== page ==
Dear Annie: I am a 16-year-old girl. When I was about 7, I began experiencing visual and auditory hallucinations. I never told anyone, but now they’re getting worse. I have them a few times a week and can’t concentrate in school.
I am depressed and have trouble sleeping. I sometimes get irritated around other people. For complex reasons, my parents absolutely cannot know. Should I talk to someone, and if so, who? — Hurting in Montreal
Dear Hurting: Hallucinations are often a sign of serious neurological problems, which means you need to see a doctor immediately. Your parents should know, but if you don’t think you can tell them, please talk to your school counselor or nurse, a close relative, the parents of your best friend, a favorite teacher or a trusted neighbor. You also can call your doctor and explain what’s going on. The doctor may be willing to see you even without your parents’ knowledge, but we don’t think you should hide this from them. Your health is more important than anything else going on in their lives. Please don’t wait.
Dear Annie: This may seem trivial, but when sitting in theater chairs or at the movies, where is the proper place to rest your elbow? I appreciate any light you can shed on this because everyone I know seems to have a different opinion. — Oregon
Dear Oregon: The only rule is, you don’t get both armrests unless the seats on either side are vacant. Of course, that doesn’t mean elbow-fighting during intermission. If the people next to you are armrest hogs, place your hands in your lap and make the best of it.
Dear Annie: I read the letter from “Mother of a Mellow Teen,” who feels her son, already on the swim, tennis, math and robotics teams, should get a job.
My son was also on the swim team, which involved two daily practices, one at 6 a.m. and another after school, totaling four grueling hours a day. He also worked 15 hours a week as a lifeguard. He was exhausted all the time. When my daughter asked to take a break from her 20-hour-a-week job during her volleyball season, I was all for it.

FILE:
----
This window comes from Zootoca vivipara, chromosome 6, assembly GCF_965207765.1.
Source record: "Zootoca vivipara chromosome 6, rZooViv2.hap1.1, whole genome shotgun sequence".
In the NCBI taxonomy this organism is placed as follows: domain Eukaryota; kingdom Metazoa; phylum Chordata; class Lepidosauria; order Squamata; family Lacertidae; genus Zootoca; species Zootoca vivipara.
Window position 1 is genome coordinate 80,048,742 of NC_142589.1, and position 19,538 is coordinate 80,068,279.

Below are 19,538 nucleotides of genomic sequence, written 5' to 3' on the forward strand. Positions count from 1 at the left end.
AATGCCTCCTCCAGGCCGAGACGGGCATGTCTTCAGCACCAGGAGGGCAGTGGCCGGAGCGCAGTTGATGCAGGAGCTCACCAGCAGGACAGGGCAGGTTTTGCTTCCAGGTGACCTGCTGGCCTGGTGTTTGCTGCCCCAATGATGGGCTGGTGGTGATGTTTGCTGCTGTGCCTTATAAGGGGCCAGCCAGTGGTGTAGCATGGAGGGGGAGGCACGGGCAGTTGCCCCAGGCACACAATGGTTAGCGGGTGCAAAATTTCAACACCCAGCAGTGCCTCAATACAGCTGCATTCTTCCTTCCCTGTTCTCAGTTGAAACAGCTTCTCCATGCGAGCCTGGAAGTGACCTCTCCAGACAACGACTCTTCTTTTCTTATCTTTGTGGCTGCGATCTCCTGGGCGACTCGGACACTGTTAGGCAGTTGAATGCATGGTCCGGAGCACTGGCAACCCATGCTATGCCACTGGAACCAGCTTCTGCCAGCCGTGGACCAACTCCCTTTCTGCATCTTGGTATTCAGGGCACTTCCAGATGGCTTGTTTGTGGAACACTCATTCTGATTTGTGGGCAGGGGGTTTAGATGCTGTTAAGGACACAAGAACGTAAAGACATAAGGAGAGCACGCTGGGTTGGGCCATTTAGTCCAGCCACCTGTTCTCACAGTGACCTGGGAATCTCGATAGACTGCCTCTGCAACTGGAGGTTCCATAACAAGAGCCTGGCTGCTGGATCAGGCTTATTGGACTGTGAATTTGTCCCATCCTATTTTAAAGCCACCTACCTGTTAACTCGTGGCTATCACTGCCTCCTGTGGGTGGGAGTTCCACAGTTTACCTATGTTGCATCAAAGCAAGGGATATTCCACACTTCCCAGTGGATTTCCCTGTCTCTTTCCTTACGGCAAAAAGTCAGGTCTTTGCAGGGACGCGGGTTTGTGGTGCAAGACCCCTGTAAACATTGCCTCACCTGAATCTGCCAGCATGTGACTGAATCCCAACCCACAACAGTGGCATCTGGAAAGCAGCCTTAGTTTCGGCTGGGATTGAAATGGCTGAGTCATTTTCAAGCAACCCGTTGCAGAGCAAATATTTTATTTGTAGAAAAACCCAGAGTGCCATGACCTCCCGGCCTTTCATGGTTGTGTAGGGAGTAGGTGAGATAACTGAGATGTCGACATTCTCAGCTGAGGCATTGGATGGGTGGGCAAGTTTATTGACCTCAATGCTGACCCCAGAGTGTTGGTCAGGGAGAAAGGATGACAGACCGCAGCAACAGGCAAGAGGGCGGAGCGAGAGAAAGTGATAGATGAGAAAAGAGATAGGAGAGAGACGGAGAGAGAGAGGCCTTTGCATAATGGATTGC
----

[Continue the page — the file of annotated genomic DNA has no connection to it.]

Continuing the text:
Perhaps this mother has no clue how physically demanding team sports can be. — Been There, Done That
Dear Been There: Several readers weighed in on this. Read on:
From Florida: I am the mother of five children and am appalled at your statement, “We’re not sure how much of a job you expect him to get.” This is the problem with youth today. They are too busy with school activities to understand life is hard. This is why they don’t leave home until they’re 30. Too many parents don’t give their kids the dignity and tools to be self-sufficient adults. Let them get off their duffs and live in the real world.
Colorado: I am a music teacher and counsel parents to seek a proper balance in their teen’s life. Full-time school is at least six hours a day; homework, a minimum of two hours a night. Add swim team and tennis (two practices a week, each), plus math and robotics (once a week for two hours each). So now we are close to a 70-hour workweek for a 15-year-old child. And mom wants to add a job to the mix.
Parents have lost sight of letting kids be kids. I will never forget the A-student, multiple-team-member kid who was pushed to get a job. His parents found him dead, hanging from a rope in the basement.
California: My father told me I’d be working forever once I graduated, so he insisted I not work until the second half of my senior year. I’ve followed his wisdom with my own kids. It’s paid off with scholarships as they had the time to focus on their grades and do volunteer activities. This would not have been possible with part-time jobs. Please tell that mom to relax and enjoy her great son.
Annie’s Mailbox is written by Kathy Mitchell and Marcy Sugar, longtime editors of the Ann Landers column.
Please e-mail your questions to email@example.com, or write to: Annie’s Mailbox, P.O. Box 118190, Chicago, IL 60611. To find out more about Annie’s Mailbox, and read features by other Creators Syndicate writers and cartoonists, visit the Creators Syndicate Web page at www.creators.com.
Published in The Messenger 2.1.08